Narrator: This is Science Today. About one million Americans over the age of 65 have trouble absorbing vitamin B12 and the reason may be due to pernicious anemia, a degenerative disease marked by an inability to absorb B12. But making an actual diagnosis can be tricky and if left undiagnosed, it puts patients at risk for developing debilitating fatigue and neurological problems. Now, researchers at the Lawrence Livermore National Laboratory have developed a better, safer test for pernicious anemia.
Buchholz: The gold standard for looking for B12 absorption problems is called the Schilling's test and it used radioactive Cobalt 57, which was quite a bit of radioactivity.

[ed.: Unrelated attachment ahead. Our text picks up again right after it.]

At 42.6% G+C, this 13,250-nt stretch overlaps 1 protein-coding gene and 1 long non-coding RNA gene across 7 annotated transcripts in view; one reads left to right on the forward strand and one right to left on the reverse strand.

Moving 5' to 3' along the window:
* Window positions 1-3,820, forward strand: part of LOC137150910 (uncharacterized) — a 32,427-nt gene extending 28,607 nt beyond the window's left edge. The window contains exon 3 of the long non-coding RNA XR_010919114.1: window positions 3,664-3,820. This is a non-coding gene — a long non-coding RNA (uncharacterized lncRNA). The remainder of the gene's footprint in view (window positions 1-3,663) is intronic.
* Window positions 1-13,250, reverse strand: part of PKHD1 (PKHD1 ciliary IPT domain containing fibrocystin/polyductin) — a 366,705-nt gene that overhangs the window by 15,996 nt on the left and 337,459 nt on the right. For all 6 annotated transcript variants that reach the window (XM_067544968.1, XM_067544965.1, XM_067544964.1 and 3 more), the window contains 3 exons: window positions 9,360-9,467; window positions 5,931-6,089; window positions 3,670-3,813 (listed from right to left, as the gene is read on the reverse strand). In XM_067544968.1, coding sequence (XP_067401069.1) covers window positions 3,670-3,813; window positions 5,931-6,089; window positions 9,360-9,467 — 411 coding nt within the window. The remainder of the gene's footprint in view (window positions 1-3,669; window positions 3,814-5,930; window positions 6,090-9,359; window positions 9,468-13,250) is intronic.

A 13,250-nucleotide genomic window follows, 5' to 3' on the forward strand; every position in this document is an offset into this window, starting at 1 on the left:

Narrator: Instead, Lab chemist Bruce Buchholz says their faster technique uses a specific type of carbon that involves a very low radiation exposure that's equivalent to that received on a cross-country airplane flight. And rather than the large shots used in the old test, this new one uses a finger prick technique similar to home blood sugar tests for diabetes. For Science Today, I'm Larissa Branin .